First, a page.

Osteoarthritis and Weight Loss

The most common factor in knee OA

The most common factor in knee OA

Did you know that only 3 mm of cartilage protects the end of a healthy thigh bone (femur) or shin bone (tibia)? If that protective cartilage wears away, you can end up with chronic knee pain, limited mobility and more. The cartilage loss can eventually lead to osteoarthritis (OA).

Now consider this: the loss of 10 excess pounds reduces a woman’s risk of developing OA by 50 percent. And the loss of that same 10 pounds for a woman or man is equal to removing 4,800 pounds of compressive force off each knee over the course of a one-mile walk. That’s the average weight of two adult giraffes.

What is OA?

An infographic with giraffes to show the affect of body weight on knee pain.

What is OA?

OA is the loss of cartilage in the body’s joints, such as the knee or hip. Symptoms of OA vary by patient, but the bottom line is that the joint has changed and no longer has the same cushioning it did when it was healthy.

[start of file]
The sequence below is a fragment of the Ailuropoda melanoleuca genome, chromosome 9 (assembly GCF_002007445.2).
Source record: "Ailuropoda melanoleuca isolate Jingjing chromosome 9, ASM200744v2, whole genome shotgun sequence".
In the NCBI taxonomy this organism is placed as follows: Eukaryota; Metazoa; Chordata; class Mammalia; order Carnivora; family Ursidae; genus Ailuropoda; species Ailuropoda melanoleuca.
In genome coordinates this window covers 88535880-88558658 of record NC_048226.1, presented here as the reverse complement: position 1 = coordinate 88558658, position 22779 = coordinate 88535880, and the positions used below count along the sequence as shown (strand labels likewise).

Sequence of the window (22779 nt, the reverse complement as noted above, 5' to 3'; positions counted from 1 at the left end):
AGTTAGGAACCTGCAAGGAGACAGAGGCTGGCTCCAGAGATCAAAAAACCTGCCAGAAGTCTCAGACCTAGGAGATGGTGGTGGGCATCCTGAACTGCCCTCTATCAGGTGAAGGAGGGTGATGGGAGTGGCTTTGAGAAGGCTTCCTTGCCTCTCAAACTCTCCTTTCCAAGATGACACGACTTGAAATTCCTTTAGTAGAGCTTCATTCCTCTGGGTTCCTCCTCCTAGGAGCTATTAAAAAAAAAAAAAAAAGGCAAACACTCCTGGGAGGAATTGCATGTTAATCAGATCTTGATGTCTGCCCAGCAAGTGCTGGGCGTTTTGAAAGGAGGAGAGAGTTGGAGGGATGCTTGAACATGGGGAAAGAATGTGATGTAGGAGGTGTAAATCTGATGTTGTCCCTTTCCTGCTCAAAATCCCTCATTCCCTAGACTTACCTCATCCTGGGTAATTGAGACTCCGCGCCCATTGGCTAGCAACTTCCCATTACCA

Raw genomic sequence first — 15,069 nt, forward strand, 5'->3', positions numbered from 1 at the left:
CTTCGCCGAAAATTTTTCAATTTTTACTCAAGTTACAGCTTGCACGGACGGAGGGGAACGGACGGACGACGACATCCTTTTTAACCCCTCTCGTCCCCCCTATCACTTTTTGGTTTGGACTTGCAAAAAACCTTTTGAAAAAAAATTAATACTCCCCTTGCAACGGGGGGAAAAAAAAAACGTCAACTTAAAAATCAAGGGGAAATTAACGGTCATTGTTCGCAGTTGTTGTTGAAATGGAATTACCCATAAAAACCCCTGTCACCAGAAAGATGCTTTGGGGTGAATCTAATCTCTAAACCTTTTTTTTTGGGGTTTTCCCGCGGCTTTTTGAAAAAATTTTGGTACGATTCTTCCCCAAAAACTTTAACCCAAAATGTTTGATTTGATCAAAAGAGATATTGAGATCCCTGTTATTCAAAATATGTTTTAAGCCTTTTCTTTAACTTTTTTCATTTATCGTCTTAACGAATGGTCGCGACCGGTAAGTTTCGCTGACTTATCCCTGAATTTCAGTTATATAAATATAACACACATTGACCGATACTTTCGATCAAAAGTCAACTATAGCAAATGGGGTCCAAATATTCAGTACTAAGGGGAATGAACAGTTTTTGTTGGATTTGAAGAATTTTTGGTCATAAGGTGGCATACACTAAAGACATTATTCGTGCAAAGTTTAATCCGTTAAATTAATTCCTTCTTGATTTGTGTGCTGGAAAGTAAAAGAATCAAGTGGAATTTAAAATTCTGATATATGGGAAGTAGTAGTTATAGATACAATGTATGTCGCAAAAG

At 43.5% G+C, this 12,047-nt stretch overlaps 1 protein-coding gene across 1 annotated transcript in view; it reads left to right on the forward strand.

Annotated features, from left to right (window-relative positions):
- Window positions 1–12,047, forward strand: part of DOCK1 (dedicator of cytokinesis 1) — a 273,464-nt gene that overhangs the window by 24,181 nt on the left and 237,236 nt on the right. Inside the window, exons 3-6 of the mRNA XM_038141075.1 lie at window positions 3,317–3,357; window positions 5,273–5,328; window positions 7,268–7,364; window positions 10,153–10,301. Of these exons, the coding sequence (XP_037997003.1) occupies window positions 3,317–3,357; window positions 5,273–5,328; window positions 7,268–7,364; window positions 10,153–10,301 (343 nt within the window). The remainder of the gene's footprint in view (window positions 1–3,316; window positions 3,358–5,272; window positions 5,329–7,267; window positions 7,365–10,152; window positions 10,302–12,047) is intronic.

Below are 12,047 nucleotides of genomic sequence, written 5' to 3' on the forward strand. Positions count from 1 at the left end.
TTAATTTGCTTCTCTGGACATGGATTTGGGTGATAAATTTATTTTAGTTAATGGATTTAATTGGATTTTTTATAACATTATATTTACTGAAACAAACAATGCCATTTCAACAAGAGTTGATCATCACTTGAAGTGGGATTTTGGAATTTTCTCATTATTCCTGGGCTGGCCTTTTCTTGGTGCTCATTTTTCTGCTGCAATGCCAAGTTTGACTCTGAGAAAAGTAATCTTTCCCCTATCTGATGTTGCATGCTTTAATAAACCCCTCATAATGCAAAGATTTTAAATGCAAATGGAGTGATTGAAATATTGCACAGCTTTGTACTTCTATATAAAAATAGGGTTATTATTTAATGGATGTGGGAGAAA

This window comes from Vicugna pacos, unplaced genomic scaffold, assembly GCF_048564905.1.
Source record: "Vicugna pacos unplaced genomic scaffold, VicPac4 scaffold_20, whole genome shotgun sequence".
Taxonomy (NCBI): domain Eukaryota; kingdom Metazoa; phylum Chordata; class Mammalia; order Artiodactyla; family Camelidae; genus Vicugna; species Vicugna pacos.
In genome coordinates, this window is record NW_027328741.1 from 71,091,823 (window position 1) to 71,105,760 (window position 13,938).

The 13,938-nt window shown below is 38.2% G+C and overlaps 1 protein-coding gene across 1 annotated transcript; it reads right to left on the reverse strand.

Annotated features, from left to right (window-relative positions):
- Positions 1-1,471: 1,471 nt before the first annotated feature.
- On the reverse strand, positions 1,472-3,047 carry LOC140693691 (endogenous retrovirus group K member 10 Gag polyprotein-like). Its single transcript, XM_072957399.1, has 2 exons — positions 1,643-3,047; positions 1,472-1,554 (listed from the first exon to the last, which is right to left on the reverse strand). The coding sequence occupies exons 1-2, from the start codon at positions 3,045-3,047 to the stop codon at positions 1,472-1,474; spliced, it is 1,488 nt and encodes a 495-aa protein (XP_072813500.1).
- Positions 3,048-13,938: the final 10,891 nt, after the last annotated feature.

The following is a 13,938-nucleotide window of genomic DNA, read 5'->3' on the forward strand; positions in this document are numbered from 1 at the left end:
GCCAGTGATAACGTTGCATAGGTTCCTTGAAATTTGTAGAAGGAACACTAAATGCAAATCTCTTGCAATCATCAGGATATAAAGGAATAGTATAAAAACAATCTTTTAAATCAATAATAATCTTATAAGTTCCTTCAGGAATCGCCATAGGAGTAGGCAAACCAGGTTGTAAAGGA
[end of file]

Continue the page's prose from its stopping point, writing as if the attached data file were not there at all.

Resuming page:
OA can happen in varying degrees of intensity. Symptoms can range from one to a few to many. These can happen together or simultaneously, according to Dr. Adam Rosen, an orthopedic surgeon at Scripps Clinic.

Common symptoms of knee OA include:

  • Pain, burning or stabbing sensations
  •  Popping or other noises as you bend your knee (called crepitation)
  • Limited mobility
  • Changes in your knee’s range of motion
  • Swelling and/or fullness
  • A “catching” sensation
  • A “giving way” sensation

According to multiple studies, weight is the most common factor in developing knee OA. The disease can start earlier in life than most people realize. And while no FDA-approved drug can stop the OA process once it’s started, you can take steps to slow it down.

Weight loss as a non-surgical option

Depending on OA severity, losing excess weight can help ease OA pain. The American Academy of Orthopedic Surgeons (AAOS) recommends weight loss for OA knee patients who have a body mass index (BMI) of 25 or higher. The AAOS also encourages low-impact aerobic activity to help in weight loss efforts. 

Simple types of low-impact exercises (like walking, cycling and swimming) can help your body burn more calories and begin to shed excess weight, if you eat fewer calories than your body burns each day.